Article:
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Being Human, Being Migrant
Senses of Self and Well-Being
Edited by Anne Sigfrid Grønseth
Epilogue by Nigel Rapport
184 pages, 8 illus., bibliog., index
ISBN 978-1-78238-045-0 $120.00/£85.00 Hb Published (October 2013)
ISBN 978-1-78533-210-4 $27.95/£19.00 Pb Published (March 2016)
eISBN 978-1-78238-046-7 eBook
“This is a comprehensive collection – addressing mind and body. The ethnography is of a very high quality, and the collection is beautifully edited by Sigfrid Grønseth… Overall, an important and valid contribution not only to anthropology but crucially to anyone who wishes to understand our global world, characterised by the promise of shared human identity and shared human rights, defined by difference and variation but still scarred by stigma and fear of the other.” · Journal of Population Ageing
“The authors of this volume remind us how important it is to see migrants as humans, because human nature within them is not lost despite the economic, cultural or social limitations that they are experiencing. It is a book for scholars who are dealing with various migration issues either in quantitative or qualitative manner, which emphasises that behind numbers or labels there are individual stories, experiences and hopes.“ · Anthropological Notebooks
“This edited collection, focused on migrants from different backgrounds and various locations in Europe, makes for an engaging read with well-argued essays. Conceptualising migrants as people living in-between, researchers analyse different experiences related to migrants’ movements across space… The theoretical approach and diversity of cases offered by this volume recommend it for a broader readership beyond migration studies.” · Social Anthropology/Anthropologie Sociale
“It is refreshing to find a volume that both shows commitment to ethnographic detail and aspires to lift consideration to a broader level, reaching back to the nihil humani a me alienum puto perspective, but with new and nuanced narratives to give that perspective a special appeal.” · Pamela Stewart and Andrew Strathern, University of Pittsburgh
“This is an original and persuasively argued volume on the everyday lives of contemporary migrants in Europe. Living up to its title, the edited volume makes us aware of the fact that narratives of ‘migrancy’ and movement tell us much about the human condition more generally.” · Claudia Liebelt, Universität Bayreuth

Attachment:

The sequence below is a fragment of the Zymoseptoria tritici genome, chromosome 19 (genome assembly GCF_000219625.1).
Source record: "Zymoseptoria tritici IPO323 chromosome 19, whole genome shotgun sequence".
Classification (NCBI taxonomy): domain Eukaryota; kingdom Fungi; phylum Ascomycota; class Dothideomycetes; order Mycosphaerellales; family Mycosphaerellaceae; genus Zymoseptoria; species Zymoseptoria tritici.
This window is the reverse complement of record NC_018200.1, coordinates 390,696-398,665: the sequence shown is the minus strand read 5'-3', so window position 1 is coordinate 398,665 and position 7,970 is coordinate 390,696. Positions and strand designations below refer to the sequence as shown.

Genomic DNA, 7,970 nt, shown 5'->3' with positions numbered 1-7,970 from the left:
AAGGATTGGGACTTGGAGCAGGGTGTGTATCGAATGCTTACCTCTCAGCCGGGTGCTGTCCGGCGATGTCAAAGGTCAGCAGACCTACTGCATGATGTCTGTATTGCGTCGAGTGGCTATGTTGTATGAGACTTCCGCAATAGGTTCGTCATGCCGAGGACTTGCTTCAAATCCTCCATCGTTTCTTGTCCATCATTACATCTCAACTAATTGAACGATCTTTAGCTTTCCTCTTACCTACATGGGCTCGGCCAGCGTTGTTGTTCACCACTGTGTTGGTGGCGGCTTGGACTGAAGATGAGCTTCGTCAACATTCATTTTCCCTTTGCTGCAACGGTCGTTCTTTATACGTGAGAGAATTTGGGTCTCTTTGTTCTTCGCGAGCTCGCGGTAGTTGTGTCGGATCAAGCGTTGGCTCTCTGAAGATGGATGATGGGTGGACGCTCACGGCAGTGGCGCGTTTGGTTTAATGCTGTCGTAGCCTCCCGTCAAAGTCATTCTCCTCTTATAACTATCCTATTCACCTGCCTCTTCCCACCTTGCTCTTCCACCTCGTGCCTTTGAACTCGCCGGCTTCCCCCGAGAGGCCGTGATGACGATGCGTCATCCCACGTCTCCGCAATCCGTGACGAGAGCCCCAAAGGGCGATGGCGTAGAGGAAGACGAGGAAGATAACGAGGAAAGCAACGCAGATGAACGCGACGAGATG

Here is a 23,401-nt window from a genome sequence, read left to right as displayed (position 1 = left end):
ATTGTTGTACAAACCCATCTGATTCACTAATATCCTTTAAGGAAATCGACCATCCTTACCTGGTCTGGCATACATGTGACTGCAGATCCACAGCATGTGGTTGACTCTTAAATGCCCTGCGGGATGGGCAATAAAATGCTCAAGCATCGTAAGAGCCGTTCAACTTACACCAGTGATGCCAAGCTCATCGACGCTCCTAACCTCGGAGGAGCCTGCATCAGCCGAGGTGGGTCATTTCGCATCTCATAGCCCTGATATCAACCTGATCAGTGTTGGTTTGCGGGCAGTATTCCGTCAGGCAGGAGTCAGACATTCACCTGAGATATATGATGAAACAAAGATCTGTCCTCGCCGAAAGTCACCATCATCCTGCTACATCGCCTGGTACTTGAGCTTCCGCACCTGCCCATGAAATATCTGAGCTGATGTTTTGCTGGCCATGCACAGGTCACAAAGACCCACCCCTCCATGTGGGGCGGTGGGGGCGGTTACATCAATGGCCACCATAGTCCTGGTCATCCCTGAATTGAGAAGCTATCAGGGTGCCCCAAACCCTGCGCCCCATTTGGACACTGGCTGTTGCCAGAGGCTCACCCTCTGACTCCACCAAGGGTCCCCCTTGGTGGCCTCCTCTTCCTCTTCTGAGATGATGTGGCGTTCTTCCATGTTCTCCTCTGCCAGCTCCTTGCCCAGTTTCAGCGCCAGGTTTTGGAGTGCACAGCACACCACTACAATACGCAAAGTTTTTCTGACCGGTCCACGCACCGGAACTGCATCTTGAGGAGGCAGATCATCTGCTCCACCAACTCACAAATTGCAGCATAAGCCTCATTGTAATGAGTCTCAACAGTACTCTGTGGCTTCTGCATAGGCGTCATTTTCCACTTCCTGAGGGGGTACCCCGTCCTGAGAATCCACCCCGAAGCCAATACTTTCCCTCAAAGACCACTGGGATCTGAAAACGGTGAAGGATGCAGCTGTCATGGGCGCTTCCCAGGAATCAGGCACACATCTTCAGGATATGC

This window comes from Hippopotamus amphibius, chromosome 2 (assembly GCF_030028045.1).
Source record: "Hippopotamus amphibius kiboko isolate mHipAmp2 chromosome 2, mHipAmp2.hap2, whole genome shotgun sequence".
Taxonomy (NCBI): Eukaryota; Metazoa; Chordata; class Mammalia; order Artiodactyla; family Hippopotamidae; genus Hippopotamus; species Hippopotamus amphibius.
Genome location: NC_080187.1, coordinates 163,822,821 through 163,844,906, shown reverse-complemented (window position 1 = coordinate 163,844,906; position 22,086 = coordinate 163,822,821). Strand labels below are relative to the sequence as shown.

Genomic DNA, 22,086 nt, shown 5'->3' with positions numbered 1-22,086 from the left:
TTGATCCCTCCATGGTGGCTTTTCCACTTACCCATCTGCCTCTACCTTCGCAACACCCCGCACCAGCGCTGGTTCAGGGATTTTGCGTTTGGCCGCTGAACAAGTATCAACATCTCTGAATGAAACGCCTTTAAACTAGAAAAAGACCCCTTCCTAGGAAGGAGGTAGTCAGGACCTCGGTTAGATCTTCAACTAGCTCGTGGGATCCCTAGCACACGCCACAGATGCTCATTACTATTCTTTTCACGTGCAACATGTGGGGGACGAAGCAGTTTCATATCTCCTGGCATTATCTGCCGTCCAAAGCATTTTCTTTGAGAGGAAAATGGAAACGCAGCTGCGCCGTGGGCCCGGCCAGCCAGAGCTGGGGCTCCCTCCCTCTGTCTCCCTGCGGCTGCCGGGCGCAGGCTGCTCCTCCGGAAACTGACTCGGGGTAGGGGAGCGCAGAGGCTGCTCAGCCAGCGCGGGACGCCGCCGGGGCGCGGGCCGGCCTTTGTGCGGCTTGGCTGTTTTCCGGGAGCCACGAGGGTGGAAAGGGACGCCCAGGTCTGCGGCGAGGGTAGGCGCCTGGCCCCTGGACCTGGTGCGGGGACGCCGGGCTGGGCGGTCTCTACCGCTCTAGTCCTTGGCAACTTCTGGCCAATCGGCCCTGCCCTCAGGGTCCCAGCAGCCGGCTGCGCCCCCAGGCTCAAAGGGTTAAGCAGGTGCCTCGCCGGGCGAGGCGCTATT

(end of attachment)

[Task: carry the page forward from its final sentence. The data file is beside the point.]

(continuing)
Migrant experiences accentuate general aspects of the human condition. Therefore, this volume explores migrant’s movements not only as geographical movements from here to there but also as movements that constitute an embodied, cognitive, and existential experience of living “in between” or on the “borderlands” between differently figured life-worlds. Focusing on memories, nostalgia, the here-and-now social experiences of daily living, and the hopes and dreams for the future, the volume demonstrates how all interact in migrants’ and refugees’ experience of identity and quest for well-being.
Anne Sigfrid Grønseth is a Professor in Social Anthropology at the University College of Lillehammer, Norway, where she directs the Research Unit of Health, Culture, and Identity. Her recent publications include Lost Selves and Lonely Persons: Experiences of Illness and Well-Being among Tamil Refugees in Norway (Carolina Academic Press, 2010) and Mutuality and Empathy: Self and Other in the Ethnographic Encounter (co-edited with Dona Lee Davis, Wantage: Sean Kingston Publishing, 2010).
Subject: Refugee & Migration Studies General Anthropology
List of Figures
Introduction: Being Human, Being Migrant: Senses of Self and Well-Being
Anne Sigfrid Grønseth
Chapter 1. Fantasy, Subjectivity and Vulnerability through the Story of a Woman Asylum Seeker in Italy
Chapter 2. Negotiating the Past, Imagining a Future: Exploring Tamil refugees’ Sense of Identity and Agency
Anne Sigfrid Grønseth
Chapter 3. Narrating Mobile Belonging: A Dutch Story of Subjectivity in Transformation
Chapter 4. Well-being and the Implication of Embodied Memory: from the Diary of a Migrant Woman
Chapter 5. Towards a ‘Re-Envisioning of the Everyday’ in Refugee Studies
Chapter 6. Behind the Iron Fence: (Dis)placing Boundaries, Initiating Silences
Epilogue: A Migrant or Circuitous Sensibility.
List of Contributors
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